Education and Support
Strayer University has been educating working adults since 1892. Strayer has campuses in 15 states and the District of Columbia, with evening and weekend campus hours, and the flexibility to learn online, anytime. Areas of study include accounting and finance, acquisition and contract management, business, criminal justice, economics, education and training, health services administration, human resource management, information systems and technology, management, marketing, and public administration.
Strayer University is accredited by The Middle States Commission on Higher Education, one of six regional accrediting bodies in the United States. The Commission is recognized by the United States Secretary of Education and the Council for Higher Education Accreditation. The Commission is the same organization that accredits universities such as Georgetown, Columbia, Temple, and the University of Maryland.
The school’s student services, on-campus environment, online flexibility, and regional accreditation have helped more than 100,000 students earn their undergraduate and graduate degrees.
A STRAYER STUDENT | JONATHAN CUNNINGHAM
When Jonathan Cunningham was deployed to Afghanistan with the United States Army in 2012, he worried about what would happen with the online courses he was taking through Strayer University. But the university not only made it possible to continue going to school, it also supported him through the deployment. For example, when he was stationed at forward operating base Wolverine, the power went out, but he managed to get a message to his professors and his university counselor. When power was restored, Cunningham found emails wishing him well and granting him extra time needed to complete coursework.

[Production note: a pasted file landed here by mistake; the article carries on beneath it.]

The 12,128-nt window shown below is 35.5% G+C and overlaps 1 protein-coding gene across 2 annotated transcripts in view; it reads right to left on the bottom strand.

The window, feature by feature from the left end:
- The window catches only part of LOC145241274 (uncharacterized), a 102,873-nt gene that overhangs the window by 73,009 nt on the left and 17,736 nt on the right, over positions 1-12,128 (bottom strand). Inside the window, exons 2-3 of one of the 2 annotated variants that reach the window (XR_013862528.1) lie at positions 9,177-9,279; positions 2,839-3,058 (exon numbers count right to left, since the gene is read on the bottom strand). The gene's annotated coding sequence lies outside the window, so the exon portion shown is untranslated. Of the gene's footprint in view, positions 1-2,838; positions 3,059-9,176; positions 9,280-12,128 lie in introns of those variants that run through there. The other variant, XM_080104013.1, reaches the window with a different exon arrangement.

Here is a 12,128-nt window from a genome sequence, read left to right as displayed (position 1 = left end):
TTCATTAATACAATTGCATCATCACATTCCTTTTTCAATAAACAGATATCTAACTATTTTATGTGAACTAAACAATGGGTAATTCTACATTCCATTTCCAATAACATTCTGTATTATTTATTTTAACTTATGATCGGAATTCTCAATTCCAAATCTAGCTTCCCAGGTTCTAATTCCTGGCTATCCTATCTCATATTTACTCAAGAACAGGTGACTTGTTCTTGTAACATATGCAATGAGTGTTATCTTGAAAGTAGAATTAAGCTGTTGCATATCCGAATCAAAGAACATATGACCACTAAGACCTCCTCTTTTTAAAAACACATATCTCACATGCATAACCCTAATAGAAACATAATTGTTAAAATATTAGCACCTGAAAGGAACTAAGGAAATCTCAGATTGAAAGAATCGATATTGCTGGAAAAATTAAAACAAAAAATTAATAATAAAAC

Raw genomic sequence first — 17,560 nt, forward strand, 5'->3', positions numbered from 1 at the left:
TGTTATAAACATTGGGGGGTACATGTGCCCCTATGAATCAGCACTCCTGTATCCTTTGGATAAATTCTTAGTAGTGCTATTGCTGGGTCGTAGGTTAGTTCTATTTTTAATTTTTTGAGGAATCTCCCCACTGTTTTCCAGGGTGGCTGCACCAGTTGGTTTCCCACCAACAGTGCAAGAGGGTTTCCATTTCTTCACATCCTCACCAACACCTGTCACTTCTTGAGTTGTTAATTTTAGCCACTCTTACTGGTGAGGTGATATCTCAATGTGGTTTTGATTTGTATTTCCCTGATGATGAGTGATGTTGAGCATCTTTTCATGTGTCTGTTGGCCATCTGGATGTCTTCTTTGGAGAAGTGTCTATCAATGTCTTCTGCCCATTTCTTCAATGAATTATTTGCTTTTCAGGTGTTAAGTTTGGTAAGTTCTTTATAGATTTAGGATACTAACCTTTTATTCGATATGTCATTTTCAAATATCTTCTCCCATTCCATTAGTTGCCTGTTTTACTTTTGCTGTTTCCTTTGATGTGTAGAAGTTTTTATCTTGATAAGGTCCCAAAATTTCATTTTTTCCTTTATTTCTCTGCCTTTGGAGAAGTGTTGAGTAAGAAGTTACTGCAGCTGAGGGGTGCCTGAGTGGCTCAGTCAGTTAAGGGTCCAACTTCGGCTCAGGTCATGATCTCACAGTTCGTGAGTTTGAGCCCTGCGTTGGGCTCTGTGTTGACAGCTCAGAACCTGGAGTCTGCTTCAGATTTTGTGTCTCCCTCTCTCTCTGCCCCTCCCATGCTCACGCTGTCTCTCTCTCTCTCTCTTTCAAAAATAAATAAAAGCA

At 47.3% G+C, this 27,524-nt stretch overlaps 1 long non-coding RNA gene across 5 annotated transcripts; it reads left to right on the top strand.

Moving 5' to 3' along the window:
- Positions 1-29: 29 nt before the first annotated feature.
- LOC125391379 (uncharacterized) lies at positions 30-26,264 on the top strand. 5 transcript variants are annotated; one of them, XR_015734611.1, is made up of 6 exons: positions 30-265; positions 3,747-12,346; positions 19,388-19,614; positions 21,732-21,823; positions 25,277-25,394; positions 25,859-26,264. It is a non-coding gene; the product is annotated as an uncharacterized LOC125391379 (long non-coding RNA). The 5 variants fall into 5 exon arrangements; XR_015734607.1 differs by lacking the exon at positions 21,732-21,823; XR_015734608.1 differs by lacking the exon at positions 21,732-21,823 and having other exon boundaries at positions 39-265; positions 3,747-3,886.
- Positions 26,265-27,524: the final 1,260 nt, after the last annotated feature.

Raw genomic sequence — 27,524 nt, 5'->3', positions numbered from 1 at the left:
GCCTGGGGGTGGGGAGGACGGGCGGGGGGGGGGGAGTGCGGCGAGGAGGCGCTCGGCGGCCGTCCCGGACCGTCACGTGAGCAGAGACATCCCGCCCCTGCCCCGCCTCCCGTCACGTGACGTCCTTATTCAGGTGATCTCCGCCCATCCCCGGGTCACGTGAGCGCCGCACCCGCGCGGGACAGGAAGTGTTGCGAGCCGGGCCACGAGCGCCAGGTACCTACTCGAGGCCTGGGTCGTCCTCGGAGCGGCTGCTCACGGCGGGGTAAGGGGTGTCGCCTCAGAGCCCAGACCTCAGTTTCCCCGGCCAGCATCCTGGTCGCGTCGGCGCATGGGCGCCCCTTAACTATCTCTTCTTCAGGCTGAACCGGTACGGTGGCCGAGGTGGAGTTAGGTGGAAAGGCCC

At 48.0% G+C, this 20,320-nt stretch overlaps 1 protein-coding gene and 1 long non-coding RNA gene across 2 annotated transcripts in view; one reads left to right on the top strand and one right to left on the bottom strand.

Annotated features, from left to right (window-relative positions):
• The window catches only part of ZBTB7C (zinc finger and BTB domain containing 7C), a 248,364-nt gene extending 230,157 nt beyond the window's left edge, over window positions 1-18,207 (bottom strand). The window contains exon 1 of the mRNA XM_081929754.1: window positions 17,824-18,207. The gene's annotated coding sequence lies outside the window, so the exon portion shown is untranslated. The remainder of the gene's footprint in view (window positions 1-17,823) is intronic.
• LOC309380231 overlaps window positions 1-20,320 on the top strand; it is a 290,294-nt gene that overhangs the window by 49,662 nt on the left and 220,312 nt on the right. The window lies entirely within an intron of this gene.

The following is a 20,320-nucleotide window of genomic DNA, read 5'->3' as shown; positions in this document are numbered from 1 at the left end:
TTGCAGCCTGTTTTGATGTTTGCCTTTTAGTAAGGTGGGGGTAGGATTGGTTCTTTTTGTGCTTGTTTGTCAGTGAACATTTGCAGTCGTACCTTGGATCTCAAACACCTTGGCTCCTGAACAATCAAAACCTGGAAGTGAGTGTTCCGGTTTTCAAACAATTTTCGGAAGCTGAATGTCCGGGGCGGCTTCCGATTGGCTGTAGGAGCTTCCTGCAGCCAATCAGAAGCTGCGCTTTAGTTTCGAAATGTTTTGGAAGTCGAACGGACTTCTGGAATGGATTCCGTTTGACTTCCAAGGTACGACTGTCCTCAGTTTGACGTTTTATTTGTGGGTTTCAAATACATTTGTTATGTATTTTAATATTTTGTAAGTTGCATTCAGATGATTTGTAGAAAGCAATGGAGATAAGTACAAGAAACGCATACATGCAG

“It seems like Strayer University really understands the military side of life,” he said. “They have insight as to what it’s really like for us as soldiers, sailors, airmen, and Marines who are taking college courses.”
Now, Cunningham is just a quarter away from earning his bachelor’s degree with a concentration in business management. His wife, who also served in the Army, is close to earning her degree as well. As a human resources sergeant at Hunter Army Airfield in Savannah, Cunningham hopes to blend his extensive career skills with his college education to start a business when he leaves the military.
To support students like Cunningham, Strayer University has a military service team that understands military culture, the unique needs of military and veteran students, and how to maximize military educational benefits. The team helps students align their military experience with coursework, finds ways to provide credit to students for prior military experience, and highlights programs to help reach their goals faster. “My time at Strayer University has been nothing but success for me,” said Cunningham.
A STRAYER STUDENT | ANDREW SMALLS